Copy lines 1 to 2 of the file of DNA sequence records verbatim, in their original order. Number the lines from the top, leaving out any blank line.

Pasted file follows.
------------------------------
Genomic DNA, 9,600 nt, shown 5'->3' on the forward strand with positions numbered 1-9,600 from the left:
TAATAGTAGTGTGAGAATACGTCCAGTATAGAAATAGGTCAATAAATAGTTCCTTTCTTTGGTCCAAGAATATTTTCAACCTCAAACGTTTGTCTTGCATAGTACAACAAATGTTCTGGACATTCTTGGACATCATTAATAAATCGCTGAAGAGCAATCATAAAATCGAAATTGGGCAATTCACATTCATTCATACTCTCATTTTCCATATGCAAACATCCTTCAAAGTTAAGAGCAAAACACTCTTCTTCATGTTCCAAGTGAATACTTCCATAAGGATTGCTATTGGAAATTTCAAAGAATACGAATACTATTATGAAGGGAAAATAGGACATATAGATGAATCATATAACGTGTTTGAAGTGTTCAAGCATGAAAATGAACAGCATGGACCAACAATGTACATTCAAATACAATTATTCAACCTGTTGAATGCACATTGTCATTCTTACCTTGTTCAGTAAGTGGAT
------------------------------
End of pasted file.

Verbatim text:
Genomic DNA, 9,600 nt, shown 5'->3' on the forward strand with positions numbered 1-9,600 from the left:
TAATAGTAGTGTGAGAATACGTCCAGTATAGAAATAGGTCAATAAATAGTTCCTTTCTTTGGTCCAAGAATATTTTCAACCTCAAACGTTTGTCTTGCATAGTACAACAAATGTTCTGGACATTCTTGGACATCATTAATAAATCGCTGAAGAGCAATCATAAAATCGAAATTGGGCAATTCACATTCATTCATACTCTCATTTTCCATATGCAAACATCCTTCAAAGTTAAGAGCAAAACACTCTTCTTCATGTTCCAAGTGAATACTTCCATAAGGATTGCTATTGGAAATTTCAAAGAATACGAATACTATTATGAAGGGAAAATAGGACATATAGATGAATCATATAACGTGTTTGAAGTGTTCAAGCATGAAAATGAACAGCATGGACCAACAATGTACATTCAAATACAATTATTCAACCTGTTGAATGCACATTGTCATTCTTACCTTGTTCAGTAAGTGGAT